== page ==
Recording stem density or percent cover of your target NIS from plots within NIS patches is another good way to evaluate the abundance of your NIS. This method does not rely on GPS technology, but will require you to either purchase or construct sampling frames. Constructing sampling frames is inexpensive and easy. You will need to decide what size sample frames you wish to use. Typical sizes are 1 m by 1 m, 50 cm x 50 cm, and 25 cm x 25 cm squares. The ideal size to use is often dependent on the size of the species you are monitoring: The larger individuals of the species are, the larger the frame needs to be to capture an adequate sample.

Constructing a sample frame:

  • Required Materials and tools
  1. Meter stick
  2. Saw
  3. PVC pipe (1/2” diameter works well) long enough to cut
  4. lengths of your desired frame size (e.g. 1 m, 50 cm, 25 cm etc.)
  5. 4 PVC L joints of the appropriate diameter
  6. PVC cement
  • Construction
  1. Measure and cut 4 equal lengths of PVC pipe for your desired frame size
  2. Brush ends of frame sides and inner surface of L joints with
  3. PVC cement
  4. Join pieces together and let dry

**It is best to join pieces together on a flat surface in order to avoid warped sample frames. If you want to be sure that you select the correct frame size you could choose the size you think is correct and then use 1 larger one (e.g. 0.5 and 1 m frames). You would then sample within the same patch recording the number of individuals or cover up to 10 times. Which frame gives you more similar numbers – the aim is to have the lowest amount of variation possible in your data. There is always variation in plant numbers but one hopes that the variation (plus or minus the mean) is less than the mean value. So, a mean of 15 plants in a 0.5 m frame with a standard deviation of +/-9.6 is less desirable than a mean of 27 plants in a 1 m frame with a standard deviation of +/- 5. Generally bigger frames are better.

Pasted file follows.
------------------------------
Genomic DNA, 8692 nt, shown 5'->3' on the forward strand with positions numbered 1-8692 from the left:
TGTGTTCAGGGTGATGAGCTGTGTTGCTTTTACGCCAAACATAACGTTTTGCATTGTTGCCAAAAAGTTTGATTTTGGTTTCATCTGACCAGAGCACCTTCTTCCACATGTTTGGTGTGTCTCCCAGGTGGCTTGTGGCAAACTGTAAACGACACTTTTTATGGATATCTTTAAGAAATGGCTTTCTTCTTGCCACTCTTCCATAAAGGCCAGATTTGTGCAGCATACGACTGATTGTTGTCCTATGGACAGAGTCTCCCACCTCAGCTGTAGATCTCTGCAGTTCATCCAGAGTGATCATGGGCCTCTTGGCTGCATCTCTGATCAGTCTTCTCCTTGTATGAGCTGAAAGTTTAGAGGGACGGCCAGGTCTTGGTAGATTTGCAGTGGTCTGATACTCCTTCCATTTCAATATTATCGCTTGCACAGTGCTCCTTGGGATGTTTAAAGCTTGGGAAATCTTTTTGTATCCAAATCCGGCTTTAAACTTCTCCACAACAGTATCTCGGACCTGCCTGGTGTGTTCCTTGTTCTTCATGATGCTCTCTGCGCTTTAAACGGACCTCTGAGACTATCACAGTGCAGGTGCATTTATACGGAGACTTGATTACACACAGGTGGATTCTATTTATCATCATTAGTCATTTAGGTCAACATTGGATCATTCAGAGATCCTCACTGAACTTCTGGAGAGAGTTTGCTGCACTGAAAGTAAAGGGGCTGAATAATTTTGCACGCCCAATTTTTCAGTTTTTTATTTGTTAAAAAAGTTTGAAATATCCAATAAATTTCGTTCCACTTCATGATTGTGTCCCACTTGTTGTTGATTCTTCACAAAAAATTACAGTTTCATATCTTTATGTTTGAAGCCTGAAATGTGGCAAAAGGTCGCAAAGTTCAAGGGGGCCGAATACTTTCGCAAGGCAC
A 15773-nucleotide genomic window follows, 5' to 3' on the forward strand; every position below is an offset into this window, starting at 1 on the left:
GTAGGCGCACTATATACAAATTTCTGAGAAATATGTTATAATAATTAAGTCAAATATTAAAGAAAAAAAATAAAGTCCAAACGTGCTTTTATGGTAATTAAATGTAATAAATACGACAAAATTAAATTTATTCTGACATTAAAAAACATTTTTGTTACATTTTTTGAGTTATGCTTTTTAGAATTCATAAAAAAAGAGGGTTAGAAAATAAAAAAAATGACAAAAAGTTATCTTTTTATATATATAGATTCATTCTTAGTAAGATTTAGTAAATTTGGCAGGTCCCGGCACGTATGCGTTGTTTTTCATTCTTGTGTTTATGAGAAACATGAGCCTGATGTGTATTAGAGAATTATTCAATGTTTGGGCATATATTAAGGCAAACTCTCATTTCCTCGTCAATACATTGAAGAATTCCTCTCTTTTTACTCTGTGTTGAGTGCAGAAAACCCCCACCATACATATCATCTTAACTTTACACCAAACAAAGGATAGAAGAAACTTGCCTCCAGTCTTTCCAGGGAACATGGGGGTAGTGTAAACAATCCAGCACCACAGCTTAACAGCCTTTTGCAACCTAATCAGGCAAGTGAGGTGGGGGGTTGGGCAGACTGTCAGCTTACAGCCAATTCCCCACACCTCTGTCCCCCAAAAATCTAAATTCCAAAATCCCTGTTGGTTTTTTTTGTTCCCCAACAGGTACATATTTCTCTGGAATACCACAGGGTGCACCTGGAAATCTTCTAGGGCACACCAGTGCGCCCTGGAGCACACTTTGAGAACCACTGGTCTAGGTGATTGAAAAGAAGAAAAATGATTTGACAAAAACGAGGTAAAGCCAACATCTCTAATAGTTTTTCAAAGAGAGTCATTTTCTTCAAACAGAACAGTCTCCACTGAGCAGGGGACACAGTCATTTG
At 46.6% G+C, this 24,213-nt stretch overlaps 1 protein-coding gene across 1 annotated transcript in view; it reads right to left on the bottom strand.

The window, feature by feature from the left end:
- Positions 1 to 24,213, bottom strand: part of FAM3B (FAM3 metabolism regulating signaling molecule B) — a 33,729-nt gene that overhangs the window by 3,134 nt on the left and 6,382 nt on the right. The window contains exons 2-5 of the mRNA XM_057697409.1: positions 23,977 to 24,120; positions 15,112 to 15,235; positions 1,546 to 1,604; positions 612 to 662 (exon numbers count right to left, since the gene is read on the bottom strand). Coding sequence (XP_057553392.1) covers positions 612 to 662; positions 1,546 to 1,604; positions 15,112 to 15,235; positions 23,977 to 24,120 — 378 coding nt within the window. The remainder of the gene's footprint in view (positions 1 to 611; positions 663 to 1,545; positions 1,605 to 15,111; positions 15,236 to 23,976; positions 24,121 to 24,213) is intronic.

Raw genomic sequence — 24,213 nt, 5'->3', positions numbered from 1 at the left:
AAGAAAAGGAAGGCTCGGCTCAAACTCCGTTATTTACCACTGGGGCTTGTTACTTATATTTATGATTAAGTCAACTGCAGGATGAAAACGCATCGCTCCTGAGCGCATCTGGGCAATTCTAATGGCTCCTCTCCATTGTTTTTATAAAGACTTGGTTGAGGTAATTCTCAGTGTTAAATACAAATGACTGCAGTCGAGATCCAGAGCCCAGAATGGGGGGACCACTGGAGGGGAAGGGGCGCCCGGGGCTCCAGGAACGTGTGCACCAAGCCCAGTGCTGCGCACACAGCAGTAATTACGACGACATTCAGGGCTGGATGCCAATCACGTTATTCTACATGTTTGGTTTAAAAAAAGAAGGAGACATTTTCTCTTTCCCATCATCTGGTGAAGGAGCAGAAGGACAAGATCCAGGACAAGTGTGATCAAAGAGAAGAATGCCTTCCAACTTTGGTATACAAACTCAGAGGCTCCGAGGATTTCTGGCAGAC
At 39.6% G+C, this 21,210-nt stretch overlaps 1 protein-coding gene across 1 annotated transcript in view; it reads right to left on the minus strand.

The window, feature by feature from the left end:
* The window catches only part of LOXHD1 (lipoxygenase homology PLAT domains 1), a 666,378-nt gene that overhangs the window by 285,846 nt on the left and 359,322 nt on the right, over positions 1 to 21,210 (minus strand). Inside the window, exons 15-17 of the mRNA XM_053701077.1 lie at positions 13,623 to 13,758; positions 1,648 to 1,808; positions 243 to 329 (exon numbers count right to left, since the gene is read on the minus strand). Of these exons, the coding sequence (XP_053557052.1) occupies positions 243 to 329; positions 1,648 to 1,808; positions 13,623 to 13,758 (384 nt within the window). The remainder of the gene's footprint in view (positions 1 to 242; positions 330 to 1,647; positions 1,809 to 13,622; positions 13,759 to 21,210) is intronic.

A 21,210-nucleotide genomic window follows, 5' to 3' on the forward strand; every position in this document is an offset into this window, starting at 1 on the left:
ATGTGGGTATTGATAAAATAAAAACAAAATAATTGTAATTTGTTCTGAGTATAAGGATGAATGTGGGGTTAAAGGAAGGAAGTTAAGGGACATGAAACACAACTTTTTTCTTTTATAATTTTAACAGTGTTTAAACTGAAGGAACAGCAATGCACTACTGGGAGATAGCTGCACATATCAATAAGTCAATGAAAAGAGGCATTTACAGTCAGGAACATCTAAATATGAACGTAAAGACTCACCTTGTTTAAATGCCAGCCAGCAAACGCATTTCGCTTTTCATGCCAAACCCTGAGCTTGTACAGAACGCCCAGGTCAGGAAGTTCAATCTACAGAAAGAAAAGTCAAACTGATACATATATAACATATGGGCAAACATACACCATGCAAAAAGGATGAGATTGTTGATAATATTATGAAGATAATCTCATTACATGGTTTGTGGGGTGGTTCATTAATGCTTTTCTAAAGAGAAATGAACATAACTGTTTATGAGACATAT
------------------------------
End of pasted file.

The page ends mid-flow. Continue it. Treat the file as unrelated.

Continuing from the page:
Sampling NIS populations with the sample frames:

  1. Randomly locate the position for your first monitoring plot within a population that you are monitoring.
  2. Place your sampling frame on the ground and mark 2 opposite corners permanently by pounding lengths of painted re-bar or 6” spikes with fiberglass stake whiskers (available through For stake whiskers, blue is the most resistant to fading, and last for at least 4 years in the field.

NOTE: You need to label each sample location within a population uniquely so that in future monitoring sessions, you are certain to record data associated with the same plot. There are several types of tags (aluminum and plastic etc) that can be attached to one of your plot corner markers for this purpose

  1. If possible, record the position of your plot with a GPS just in case your plot markers get removed.
  2. Count the number of stems or estimate percent cover (or both) for your target species within the sample frame.
  3. Repeat steps 1-4 above. In general, you want to record data in at least 3 plots in each population that you are monitoring.
  4. Optional: You can also establish monitoring plots at the edge of your population so that ½ the plot is inside the population boundary and the other ½ is outside. This will allow you to see if the population is being affected differently or behaving differently at its margins.
  5. Enter your data into a spreadsheet on a computer
  6. With plots permanently marked, you can now monitor the same plot in successive years or after successive treatments.


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